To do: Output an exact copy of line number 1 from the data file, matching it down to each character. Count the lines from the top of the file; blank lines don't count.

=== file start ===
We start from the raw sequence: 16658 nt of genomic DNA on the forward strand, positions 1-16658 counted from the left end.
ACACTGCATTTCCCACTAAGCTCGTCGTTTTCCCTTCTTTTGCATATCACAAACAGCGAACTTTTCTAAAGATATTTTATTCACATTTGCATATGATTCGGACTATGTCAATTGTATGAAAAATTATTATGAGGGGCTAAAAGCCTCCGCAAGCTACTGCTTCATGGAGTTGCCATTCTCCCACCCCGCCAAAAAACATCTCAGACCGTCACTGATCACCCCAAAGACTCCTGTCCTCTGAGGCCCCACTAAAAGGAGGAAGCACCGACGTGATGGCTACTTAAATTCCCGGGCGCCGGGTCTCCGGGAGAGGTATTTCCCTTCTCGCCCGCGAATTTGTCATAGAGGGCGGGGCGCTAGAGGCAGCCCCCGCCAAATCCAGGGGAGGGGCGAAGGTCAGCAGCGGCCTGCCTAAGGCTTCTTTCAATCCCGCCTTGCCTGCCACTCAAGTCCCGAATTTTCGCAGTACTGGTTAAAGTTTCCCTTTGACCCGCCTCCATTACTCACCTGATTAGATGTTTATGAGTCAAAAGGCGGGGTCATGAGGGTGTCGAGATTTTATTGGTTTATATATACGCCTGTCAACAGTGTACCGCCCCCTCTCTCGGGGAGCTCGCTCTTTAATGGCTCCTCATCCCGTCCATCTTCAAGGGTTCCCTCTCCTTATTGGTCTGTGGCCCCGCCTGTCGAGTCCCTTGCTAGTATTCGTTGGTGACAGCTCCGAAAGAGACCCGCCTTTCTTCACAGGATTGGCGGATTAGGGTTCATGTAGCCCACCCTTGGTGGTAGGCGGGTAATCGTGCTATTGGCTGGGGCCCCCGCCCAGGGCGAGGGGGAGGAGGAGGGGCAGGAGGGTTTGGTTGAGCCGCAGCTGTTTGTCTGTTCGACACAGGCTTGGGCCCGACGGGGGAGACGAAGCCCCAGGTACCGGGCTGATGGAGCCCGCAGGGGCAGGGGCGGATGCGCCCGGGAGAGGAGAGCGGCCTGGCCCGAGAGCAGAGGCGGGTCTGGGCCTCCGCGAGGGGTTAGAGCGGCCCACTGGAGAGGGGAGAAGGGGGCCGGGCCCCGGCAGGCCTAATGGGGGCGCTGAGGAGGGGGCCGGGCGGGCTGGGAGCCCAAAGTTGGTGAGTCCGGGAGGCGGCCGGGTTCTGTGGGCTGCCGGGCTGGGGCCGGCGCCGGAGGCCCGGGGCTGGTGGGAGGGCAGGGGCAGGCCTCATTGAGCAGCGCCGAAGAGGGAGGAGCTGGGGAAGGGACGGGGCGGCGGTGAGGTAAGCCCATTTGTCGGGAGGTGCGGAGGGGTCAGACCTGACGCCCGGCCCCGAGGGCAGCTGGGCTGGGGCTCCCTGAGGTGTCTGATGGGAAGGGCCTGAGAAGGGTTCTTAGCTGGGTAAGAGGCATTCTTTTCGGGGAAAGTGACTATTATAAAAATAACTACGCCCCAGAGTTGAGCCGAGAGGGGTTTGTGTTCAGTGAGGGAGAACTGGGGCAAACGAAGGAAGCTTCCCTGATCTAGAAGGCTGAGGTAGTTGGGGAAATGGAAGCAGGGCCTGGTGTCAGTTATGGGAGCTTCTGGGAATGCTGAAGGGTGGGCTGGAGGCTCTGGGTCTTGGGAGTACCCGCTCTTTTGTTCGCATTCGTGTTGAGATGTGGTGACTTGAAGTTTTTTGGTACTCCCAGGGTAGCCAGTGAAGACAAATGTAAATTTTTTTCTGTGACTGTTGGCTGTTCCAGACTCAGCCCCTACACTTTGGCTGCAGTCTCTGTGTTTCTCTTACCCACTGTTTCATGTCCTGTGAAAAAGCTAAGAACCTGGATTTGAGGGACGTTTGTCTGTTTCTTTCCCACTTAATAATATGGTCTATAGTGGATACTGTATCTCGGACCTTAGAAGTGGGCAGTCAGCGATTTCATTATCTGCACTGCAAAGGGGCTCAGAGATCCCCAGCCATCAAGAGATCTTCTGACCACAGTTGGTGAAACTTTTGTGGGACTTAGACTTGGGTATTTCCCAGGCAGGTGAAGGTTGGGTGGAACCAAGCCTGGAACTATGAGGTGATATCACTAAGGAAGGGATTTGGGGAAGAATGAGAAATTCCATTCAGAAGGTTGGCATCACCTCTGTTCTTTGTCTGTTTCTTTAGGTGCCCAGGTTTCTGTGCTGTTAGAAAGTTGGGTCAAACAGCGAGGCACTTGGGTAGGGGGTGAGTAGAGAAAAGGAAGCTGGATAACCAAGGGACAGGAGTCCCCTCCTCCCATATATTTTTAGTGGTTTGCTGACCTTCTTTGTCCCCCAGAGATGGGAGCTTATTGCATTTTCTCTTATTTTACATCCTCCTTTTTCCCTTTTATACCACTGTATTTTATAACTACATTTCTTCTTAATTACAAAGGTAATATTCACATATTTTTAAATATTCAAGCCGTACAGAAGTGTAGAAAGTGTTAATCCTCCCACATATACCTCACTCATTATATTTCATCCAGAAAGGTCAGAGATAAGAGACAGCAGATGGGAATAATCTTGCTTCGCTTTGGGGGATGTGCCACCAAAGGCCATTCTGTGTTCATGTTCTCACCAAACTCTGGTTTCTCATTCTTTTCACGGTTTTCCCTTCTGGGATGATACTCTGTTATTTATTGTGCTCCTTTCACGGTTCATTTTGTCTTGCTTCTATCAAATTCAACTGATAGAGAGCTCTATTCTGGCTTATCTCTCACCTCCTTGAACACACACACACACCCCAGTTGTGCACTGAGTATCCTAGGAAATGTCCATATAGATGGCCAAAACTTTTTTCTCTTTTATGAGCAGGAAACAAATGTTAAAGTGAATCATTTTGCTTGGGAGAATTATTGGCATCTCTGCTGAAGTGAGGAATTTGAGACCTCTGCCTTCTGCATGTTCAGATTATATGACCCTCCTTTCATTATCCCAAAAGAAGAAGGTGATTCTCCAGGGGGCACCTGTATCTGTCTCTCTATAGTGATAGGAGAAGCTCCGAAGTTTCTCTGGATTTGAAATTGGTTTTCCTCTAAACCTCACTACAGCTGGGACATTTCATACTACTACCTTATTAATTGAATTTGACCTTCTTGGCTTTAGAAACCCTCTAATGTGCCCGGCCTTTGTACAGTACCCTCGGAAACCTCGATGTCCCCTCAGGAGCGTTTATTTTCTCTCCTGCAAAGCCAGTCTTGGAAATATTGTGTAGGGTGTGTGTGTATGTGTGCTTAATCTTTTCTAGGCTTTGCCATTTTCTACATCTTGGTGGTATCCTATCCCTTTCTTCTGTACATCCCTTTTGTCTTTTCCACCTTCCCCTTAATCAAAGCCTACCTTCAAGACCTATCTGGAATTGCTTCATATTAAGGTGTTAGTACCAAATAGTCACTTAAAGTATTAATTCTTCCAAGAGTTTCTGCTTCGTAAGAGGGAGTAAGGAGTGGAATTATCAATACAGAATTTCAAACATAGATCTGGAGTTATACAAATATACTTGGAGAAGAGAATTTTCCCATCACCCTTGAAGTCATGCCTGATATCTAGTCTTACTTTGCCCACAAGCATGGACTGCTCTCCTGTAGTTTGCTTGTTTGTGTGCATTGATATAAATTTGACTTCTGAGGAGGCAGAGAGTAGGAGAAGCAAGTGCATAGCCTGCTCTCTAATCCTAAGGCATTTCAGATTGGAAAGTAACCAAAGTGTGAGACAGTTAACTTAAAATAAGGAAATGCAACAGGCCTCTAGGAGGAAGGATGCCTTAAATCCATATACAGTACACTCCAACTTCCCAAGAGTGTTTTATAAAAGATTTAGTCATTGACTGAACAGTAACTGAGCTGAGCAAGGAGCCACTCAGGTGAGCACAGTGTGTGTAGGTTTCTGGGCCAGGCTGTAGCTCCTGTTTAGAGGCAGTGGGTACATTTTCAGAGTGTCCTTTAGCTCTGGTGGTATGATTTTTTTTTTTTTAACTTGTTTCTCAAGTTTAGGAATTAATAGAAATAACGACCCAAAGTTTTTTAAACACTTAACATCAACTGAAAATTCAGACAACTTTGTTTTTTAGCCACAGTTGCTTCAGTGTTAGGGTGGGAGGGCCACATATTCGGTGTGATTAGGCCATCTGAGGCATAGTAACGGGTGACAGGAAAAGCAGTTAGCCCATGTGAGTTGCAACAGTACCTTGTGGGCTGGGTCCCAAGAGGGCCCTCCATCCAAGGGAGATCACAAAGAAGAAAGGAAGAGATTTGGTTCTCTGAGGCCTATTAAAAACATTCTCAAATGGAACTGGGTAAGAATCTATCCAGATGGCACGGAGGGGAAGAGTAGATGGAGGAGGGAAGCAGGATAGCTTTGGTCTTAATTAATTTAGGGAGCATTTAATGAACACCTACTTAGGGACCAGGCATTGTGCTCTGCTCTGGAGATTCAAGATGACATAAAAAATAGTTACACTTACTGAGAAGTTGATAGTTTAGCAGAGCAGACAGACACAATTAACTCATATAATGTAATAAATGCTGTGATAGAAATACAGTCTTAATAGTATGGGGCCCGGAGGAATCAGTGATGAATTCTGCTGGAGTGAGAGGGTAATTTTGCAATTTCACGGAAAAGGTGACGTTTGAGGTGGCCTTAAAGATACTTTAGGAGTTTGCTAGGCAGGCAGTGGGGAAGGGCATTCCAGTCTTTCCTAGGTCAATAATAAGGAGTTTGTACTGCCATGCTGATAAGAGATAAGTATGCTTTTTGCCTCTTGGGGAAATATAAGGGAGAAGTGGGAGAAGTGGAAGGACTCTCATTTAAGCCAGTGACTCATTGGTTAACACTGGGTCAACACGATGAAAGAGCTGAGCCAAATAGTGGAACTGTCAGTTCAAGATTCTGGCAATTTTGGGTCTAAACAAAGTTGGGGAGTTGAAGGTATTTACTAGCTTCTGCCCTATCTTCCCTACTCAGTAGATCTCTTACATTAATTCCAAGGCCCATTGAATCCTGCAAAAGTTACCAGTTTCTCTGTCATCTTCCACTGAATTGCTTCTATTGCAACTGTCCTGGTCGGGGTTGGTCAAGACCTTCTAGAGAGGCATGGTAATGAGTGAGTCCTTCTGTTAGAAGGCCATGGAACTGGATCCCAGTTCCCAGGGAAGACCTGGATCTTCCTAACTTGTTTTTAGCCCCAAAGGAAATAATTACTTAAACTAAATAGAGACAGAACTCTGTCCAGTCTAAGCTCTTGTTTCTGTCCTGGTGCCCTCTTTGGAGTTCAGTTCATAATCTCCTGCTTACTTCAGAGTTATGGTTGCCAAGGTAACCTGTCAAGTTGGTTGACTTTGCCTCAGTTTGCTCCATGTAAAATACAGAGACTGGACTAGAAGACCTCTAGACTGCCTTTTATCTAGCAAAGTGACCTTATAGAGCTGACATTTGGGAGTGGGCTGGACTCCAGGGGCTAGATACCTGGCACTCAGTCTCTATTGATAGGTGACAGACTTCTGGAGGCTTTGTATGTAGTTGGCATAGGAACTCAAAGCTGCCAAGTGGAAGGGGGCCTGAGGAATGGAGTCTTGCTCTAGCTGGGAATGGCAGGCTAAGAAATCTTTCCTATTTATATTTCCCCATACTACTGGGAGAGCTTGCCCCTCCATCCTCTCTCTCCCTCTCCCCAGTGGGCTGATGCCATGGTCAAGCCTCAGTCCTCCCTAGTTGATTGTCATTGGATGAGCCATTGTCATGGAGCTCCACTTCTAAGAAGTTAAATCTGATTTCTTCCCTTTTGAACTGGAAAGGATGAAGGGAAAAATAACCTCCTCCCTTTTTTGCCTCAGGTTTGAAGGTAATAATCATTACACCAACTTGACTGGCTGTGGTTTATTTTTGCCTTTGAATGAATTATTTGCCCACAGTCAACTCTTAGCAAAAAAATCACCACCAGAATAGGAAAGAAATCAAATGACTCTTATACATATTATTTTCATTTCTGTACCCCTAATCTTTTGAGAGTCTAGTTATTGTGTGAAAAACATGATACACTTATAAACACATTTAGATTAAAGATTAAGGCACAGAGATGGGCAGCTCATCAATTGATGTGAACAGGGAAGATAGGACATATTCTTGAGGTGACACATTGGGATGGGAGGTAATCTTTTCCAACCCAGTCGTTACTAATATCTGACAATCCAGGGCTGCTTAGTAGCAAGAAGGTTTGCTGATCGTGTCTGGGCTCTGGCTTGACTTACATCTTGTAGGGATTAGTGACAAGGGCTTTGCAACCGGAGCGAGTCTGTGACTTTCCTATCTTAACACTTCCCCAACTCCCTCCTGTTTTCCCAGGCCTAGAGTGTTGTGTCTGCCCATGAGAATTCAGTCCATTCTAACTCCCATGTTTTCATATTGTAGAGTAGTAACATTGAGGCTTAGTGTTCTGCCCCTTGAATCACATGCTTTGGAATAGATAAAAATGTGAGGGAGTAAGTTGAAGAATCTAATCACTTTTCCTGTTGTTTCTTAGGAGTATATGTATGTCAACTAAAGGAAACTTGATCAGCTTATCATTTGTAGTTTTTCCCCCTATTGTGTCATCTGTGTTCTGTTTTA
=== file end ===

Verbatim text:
We start from the raw sequence: 16658 nt of genomic DNA on the forward strand, positions 1-16658 counted from the left end.